EFSF

Tom Burgis

Welcome back to our continuing coverage of the eurozone crisis. In the early hours of the morning, eurozone leaders emerged from their summit in Brussels with a deal designed to stem the sovereign debt crisis. The markets seem pleased but big questions on the details remain. We’ll bring you reactions, news and commentary as we get it throughout the day.

All times are London time. By Tom Burgis on the news desk in London, with contributions from FT correspondents around the world.

18.34: It’s time to wrap up the live blog for today. But keep reading FT.com through the evening for:

18.13: Der Spiegel has a nice tale about whether or not Angela Merkel did in fact apologise to Silvio Berlusconi for appearing to smirk when asked publicly if she still had faith in his leadership.

18.07: Chatham House has just published a paper arguing that international debt bailout systems are ill-equipped to handle any further instability.

“As the problems in the eurozone deepen and threaten to spread globally, action is required to strengthen financial safety nets beyond what was agreed by EU Heads of State on 27 October 2011.”

Read the full report by Stephen Pickford, former managing director at the UK Treasury and former executive director at the IMF.

18.00: An evening update of the day’s developments:

  • At the end of trading in Europe, the FTSE Eurofirst 300 finished 3.69 per cent higher for the day at 1,020. US stocks rose too, with GDP numbers that matched expectations adding to a positive reception for the EU’s moves
  • Despite the ebullience in equities markets, concerns remained over soveriegn debt in the eurozone. Italian government bond yields first sank to 5.7 per cent, before rebounding to 5.9 per cent, near their euro-era highs
  • Questions remain over the details of the eurozone deal, notably over the terms of the new bonds that will replace existing Greek debt as part of the agreed 50 per cent “haircut” (see 13.17), how banks will go about raising new capital and where the cash to fund the various eurozone plans will come from
  • European officials are keen to involve China and other Bric nations in a fund to buy eurozone debt, though here too there are no firm plans yet

 

Tom Burgis

Welcome back to our continuing coverage of the eurozone crisis as we head into the evening. Europe’s leaders have gathered in Brussels to try to deliver a solution to the sovereign debt crisis. It has been a nervy day in the markets and national capitals – all of which you can read about on our live coverage from earlier on. Tonight we should discover whether Europe’s leaders can overcome their differences and chart a course towards recovery or whether they will once again fail to reach a deal. We’ll bring you news and commentary as we get it.

All times are London time. By Tom Burgis on the news desk in London, with contributions from FT correspondents around the world.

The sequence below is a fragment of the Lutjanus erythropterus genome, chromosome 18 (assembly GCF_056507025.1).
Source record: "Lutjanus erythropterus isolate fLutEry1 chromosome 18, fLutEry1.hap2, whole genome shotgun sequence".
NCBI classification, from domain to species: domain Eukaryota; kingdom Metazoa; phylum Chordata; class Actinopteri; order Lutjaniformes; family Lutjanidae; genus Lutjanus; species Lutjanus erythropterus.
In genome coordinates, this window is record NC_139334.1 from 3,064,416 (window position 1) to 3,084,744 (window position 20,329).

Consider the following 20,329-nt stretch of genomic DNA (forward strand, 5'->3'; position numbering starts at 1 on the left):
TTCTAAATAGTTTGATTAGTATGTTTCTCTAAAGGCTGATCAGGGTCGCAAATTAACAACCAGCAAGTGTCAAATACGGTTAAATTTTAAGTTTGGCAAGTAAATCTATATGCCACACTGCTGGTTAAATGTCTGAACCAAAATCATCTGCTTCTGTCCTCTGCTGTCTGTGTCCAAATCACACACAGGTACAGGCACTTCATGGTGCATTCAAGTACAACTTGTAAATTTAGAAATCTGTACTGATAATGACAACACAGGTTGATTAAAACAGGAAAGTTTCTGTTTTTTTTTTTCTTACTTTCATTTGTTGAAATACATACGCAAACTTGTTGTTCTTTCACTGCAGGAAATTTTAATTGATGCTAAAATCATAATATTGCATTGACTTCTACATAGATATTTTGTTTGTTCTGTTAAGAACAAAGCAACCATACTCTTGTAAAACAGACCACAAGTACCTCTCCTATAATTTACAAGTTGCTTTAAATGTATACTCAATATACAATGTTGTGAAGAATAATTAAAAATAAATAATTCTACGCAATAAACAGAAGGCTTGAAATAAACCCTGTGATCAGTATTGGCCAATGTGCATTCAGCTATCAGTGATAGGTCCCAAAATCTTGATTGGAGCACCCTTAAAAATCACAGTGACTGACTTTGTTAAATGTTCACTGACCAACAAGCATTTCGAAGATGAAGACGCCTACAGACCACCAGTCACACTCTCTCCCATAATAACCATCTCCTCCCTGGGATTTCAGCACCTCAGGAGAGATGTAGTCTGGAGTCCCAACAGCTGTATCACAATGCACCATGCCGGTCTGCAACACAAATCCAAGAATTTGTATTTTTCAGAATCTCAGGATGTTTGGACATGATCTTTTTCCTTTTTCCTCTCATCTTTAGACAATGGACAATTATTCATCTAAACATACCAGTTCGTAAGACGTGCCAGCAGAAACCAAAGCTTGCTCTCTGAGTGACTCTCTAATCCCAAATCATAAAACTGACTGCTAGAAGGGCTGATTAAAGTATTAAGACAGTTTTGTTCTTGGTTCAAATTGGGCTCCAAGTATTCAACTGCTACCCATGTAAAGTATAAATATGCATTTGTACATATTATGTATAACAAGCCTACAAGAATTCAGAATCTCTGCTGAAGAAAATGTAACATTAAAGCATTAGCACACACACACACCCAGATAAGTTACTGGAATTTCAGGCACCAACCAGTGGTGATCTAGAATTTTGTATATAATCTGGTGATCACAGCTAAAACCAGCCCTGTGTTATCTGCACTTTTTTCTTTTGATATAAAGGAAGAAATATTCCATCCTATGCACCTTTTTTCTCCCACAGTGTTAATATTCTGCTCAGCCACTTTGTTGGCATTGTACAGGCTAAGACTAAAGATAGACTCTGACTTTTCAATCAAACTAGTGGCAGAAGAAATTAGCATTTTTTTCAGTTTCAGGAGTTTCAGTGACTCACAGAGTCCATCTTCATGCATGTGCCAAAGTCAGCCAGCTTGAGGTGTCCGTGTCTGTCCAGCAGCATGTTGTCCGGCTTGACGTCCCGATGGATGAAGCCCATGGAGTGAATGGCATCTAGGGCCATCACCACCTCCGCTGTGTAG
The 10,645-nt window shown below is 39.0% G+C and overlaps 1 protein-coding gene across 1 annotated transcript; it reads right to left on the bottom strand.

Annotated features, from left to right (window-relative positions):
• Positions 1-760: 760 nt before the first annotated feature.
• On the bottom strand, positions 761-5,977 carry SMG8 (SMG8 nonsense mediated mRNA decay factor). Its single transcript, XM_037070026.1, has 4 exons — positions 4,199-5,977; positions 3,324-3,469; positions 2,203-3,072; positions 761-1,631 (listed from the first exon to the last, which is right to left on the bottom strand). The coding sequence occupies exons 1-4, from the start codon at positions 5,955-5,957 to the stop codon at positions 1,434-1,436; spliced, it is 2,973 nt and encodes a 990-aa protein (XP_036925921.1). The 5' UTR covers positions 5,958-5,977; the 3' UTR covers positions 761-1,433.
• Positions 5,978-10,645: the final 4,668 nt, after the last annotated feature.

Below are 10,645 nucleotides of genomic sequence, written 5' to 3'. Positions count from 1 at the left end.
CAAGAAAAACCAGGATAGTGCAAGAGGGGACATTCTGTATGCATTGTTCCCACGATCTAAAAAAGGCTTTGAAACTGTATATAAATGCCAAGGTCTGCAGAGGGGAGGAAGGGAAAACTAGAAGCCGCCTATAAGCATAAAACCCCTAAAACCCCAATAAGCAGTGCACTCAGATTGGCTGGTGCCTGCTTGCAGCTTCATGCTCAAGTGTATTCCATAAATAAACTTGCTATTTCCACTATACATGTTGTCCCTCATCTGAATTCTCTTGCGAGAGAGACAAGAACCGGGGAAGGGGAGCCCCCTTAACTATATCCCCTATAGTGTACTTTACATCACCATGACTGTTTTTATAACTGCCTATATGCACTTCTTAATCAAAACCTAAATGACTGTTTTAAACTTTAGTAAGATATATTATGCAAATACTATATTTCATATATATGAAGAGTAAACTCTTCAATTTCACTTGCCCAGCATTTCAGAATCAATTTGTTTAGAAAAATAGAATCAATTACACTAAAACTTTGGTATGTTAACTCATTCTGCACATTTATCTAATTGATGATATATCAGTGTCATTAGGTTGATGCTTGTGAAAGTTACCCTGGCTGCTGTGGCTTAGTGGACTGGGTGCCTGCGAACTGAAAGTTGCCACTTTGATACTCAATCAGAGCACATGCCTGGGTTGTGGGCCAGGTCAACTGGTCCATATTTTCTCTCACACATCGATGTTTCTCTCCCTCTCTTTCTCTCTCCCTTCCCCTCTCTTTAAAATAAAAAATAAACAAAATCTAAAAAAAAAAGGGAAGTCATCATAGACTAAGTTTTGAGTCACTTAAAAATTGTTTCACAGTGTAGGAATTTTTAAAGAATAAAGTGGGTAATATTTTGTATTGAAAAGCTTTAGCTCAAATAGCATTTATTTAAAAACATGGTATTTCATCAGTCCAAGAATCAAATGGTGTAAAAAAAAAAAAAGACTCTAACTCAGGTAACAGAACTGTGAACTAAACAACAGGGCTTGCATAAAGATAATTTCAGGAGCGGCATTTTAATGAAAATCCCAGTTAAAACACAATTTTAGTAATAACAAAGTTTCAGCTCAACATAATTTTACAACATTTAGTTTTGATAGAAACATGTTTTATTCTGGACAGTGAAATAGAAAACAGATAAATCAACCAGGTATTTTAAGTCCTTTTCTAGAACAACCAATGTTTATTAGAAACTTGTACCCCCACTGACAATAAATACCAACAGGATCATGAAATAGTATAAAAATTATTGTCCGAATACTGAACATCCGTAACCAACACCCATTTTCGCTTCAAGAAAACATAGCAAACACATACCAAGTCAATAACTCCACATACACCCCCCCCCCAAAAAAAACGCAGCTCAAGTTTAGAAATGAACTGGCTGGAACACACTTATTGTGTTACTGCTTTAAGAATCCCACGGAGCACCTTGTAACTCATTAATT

22.38: We’re going to wrap up our live coverage from London now. But fear not, the FT reporters at the summit will not rest until we have an outcome from the evening’s second summit, of all 17 eurozone leaders. See ft.com for all the latest news.

It seems only right to give the final word on today’s developments to Justin Timberlake, whose new film, In Time, has the strap line: “Tomorrow is a luxury you can’t afford.” Over the coming hours we’ll discover whether European leaders – and the markets – share that sentiment.

22.35: A quick recap on what we know so far

  • The 27 EU leaders agreed a statement as per a leaked draft, fleshing out some headline details of how the bank recapitalisation will work
  • Silvio Berlusconi’s letter to his fellow eurozone leaders included a commitment to raise the Italian retirement age to 67
  • Nicolas Sarkozy will call his Chinese counterpart tomorrow in what seems to be part of efforts to win Chinese investment for a fund to buy eurozone debt
  • US markets dealt with all of this pretty calmly, finishing the day in the black

 

Esther Bintliff

Welcome to our continuing coverage of the eurozone crisis. Today’s summit in Brussels could, in years to come, be viewed as a turning point in the eurozone crisis. Or, it could be just one more extended meeting at which policymakers tried – and failed – to agree on a plan big enough to calm the storm in Europe’s sovereign debt markets. We’ll bring you news and commentary until the summit begins.

All times are London time. By Esther Bintliff and David Crouch on the world news desk in London, with contributions from FT correspondents around the world.

17.10: The summit is about to begin and we’re continuing in a fresh post: Eurozone crisis: the evening session.

16.45: A reminder of the timetable for tonight:

  • 17.00 – 18.00 (London time): the leaders of all 27 EU member states meet
  • 18:15 onwards: the summit of eurozone leaders begins

Statements and possibly a press conference are expected when the meetings close, but they will likely continue long into the night.

Stanley Pignal, Brussels correspondents, reports:

“EU leaders have been arriving for the first of tonight’s two meetings, which will involve all 27 member states before the eurozone-only leaders convene afterwards.

 

Slovakian PM Radicova listens to the leader of the Freedom and Solidarity Party Sulik. Credit: Petr Josek/Reuters Welcome to our continuing coverage of the eurozone crisis. All times are London time. By Esther Bintliff and John Aglionby on the world news desk in London, with contributions from FT correspondents around the world.